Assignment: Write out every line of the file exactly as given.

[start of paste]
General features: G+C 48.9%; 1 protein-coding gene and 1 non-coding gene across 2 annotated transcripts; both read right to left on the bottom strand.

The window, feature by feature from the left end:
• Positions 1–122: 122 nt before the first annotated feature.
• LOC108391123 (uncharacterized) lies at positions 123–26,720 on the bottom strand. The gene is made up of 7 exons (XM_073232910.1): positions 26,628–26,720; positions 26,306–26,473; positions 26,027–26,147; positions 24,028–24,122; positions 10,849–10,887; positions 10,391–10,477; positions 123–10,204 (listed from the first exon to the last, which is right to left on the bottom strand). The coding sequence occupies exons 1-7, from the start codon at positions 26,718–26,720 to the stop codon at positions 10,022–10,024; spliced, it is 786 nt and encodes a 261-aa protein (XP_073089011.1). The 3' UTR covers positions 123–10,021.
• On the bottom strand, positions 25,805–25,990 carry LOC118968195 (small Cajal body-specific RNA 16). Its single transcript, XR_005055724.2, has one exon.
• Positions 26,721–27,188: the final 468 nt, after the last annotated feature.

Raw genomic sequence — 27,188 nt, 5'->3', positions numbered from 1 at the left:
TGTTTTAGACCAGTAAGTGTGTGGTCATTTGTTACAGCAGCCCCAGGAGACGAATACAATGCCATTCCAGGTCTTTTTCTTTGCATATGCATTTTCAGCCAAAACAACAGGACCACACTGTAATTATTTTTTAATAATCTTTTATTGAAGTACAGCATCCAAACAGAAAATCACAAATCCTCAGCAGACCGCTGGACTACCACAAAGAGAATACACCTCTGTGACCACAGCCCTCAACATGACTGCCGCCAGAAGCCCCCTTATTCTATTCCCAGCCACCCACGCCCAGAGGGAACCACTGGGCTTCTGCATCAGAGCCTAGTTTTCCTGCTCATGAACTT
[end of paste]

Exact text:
General features: G+C 48.9%; 1 protein-coding gene and 1 non-coding gene across 2 annotated transcripts; both read right to left on the bottom strand.

The window, feature by feature from the left end:
• Positions 1–122: 122 nt before the first annotated feature.
• LOC108391123 (uncharacterized) lies at positions 123–26,720 on the bottom strand. The gene is made up of 7 exons (XM_073232910.1): positions 26,628–26,720; positions 26,306–26,473; positions 26,027–26,147; positions 24,028–24,122; positions 10,849–10,887; positions 10,391–10,477; positions 123–10,204 (listed from the first exon to the last, which is right to left on the bottom strand). The coding sequence occupies exons 1-7, from the start codon at positions 26,718–26,720 to the stop codon at positions 10,022–10,024; spliced, it is 786 nt and encodes a 261-aa protein (XP_073089011.1). The 3' UTR covers positions 123–10,021.
• On the bottom strand, positions 25,805–25,990 carry LOC118968195 (small Cajal body-specific RNA 16). Its single transcript, XR_005055724.2, has one exon.
• Positions 26,721–27,188: the final 468 nt, after the last annotated feature.

Raw genomic sequence — 27,188 nt, 5'->3', positions numbered from 1 at the left:
TGTTTTAGACCAGTAAGTGTGTGGTCATTTGTTACAGCAGCCCCAGGAGACGAATACAATGCCATTCCAGGTCTTTTTCTTTGCATATGCATTTTCAGCCAAAACAACAGGACCACACTGTAATTATTTTTTAATAATCTTTTATTGAAGTACAGCATCCAAACAGAAAATCACAAATCCTCAGCAGACCGCTGGACTACCACAAAGAGAATACACCTCTGTGACCACAGCCCTCAACATGACTGCCGCCAGAAGCCCCCTTATTCTATTCCCAGCCACCCACGCCCAGAGGGAACCACTGGGCTTCTGCATCAGAGCCTAGTTTTCCTGCTCATGAACTT